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OPINION | ON BOOKS: 'The Storyteller' a glimpse at Grohl

by Philip Martin | November 7, 2021 at 12:00 a.m.
"The Storyteller: Tales of Life and Music" (Dey Street Books, $29.99)

I lamented to a friend that I had once again gotten sidetracked off my serious programmatic reading. I had picked up the autobiography of rock star Dave Grohl, "The Storyteller: Tales of Life and Music" (Dey Street Books, $29.99), and fallen deep into it.

My friend raised an eyebrow. Was that the rocker involved in some vague scandal she had heard about? Maybe a #Metoo situation?

I panicked for a moment. All of us have blind spots, areas of incomplete knowledge. I never know who's dating who or what the latest celebrity outrage is. All I knew about Grohl was that he used to be the drummer in Nirvana, he was the chief songwriter and front man of Foo Fighters, and that he presented as an amiable goof who genuinely loves his work and understands exactly how lucky he is to occupy the place he occupies in our culture.

Oh, he played Satan in 2006's "Tenacious D in the Pick of Destiny." And he directed the excellent 2013 documentary "Sound City."

I had no idea there was any controversy about him.

So I started Googling. If I was going to write about his book — and "The Storyteller" had hijacked enough of my time that I was compelled to either write about it or have this column go black for a week — I had to at least take note of the allegedly dark side of Dave Grohl.

All I found were a couple of mentions of a tweet that Courtney Love had posted — then retracted — that vaguely alleged Grohl was "abusive" during business negotiations over Nirvana royalties. (She was, you will remember, married to the late Nirvana frontman Kurt Cobain.) Maybe Love will have more to say about this in the future. All I can report is that Grohl doesn't have anything bad to say about Love in his book. Or anything bad about Cobain either, though Grohl had never known anyone who had used heroin before.

In fact, Grohl has hardly anything bad to say about anybody. This isn't a dirt-dishing tell-all, the cold revenge of a misfit who made it despite everybody telling him he couldn't. This really isn't much of an autobiography — if you're looking for research paper facts, you can glean a lot more from the detailed Wikipedia entry on Grohl than this book.

He barely mentions his first wife, spending more time on his ill-fated cross-country trip to visit the Dallas-area strip club owned by metal band Pantera. After taking a 200-mile detour to visit the club, Grohl was refused entrance because he had left his wallet at a gas station in Barstow, Calif. When he told the bouncer he was friends with the band, the unsympathetic doorman told him "everybody is friends with Pantera."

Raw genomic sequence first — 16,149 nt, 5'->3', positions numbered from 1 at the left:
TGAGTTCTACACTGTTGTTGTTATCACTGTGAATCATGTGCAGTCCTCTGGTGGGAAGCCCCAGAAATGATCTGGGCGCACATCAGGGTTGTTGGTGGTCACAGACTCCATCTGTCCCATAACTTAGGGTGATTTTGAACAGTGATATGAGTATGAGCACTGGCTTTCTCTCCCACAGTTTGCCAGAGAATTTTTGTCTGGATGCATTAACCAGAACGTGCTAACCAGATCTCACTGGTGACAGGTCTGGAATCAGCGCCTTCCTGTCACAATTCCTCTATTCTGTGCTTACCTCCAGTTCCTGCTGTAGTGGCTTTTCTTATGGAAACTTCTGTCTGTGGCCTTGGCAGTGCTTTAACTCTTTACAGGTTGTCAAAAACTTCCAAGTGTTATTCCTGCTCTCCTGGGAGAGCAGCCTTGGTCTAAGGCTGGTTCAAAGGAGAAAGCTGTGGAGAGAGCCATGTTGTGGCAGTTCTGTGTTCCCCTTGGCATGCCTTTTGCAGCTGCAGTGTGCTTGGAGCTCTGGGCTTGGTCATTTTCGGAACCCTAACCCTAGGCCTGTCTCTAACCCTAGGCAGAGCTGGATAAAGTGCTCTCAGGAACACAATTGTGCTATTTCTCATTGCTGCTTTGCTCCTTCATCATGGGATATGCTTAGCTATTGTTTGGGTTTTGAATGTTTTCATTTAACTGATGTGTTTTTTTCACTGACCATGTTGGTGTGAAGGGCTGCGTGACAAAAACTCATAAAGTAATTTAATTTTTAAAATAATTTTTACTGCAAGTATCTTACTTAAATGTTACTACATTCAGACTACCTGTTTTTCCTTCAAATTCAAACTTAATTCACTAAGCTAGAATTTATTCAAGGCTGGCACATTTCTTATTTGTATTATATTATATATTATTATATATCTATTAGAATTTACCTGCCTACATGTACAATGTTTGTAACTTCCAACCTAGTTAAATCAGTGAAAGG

Grohl got his wallet back decades later, after a chance meeting in Los Angeles with the son of the couple who owned the gas station. They'd held onto it for all those years. Grohl does not report whether they knew the wallet belonged to a celebrity. He seems, in print at least, very unlikely to pull the "Do you know who I am?" card.

He always seems surprised when people do, whether it's George W. Bush "hey, dude"-ing him in a White House hallway, or Paul McCartney, or Dime­bag Darrell (though that still didn't get him into the club).

The result is an uneven but highly likable book that, as the title suggests, is episodic and anecdotal while not being terribly revealing. The members of Foo Fighters (which started with Grohl playing all the instruments but was never intended as a solo project) keep changing, and we might wonder if there isn't some interesting material that Grohl is avoiding, and I for one would like to have read even more about Grohl's pre-Nirvana apprenticeship (he talks about his single drum lesson but doesn't mention his early guitar education).

We glean that he grew up in suburban Virginia, not far from Washington, and that his mother — who remains his best friend — was a remarkably empathetic and emotionally intelligent parent. Grohl made up with his absent father before he died, and seems not to have sustained any deep childhood trauma. He does, however, seem to injure himself regularly, sometimes in stupid ways, like leaping off a 12-foot-high stage.

In what feels like a Second City skit, Grohl encounters a serious drug problem: He's a caffeine abuser who once had a five-pots-of-coffee habit a day (in between java fixes, he'd drink strong tea). This led to a health scare, which, while no doubt very real to Grohl and his family, is hardly "Jo Jo Dancer, Your Life Is Calling."

I guess one could question what the purpose of this book is beyond further enriching Grohl, who is already the third-richest drummer on the planet (behind Ringo Starr and Phil Collins). But I liked the book enough to keep reading it, even when I knew it was not going to offer any bombshell revelations or give me much insight into how Nirvana or Foo Fighters operate.

Grohl emerges as a lucky kid who early on discovered he loved the carnival and was lucky (and talented — he doesn't talk about himself this way but his gifts are enormous) to make a living at it. I'll bet he's a sweet man who loves his family and would be cool to hang around with.

Most of us will never get to do that. But this book might give us the flavor.

Email: pmartin@adgnewsroom.com

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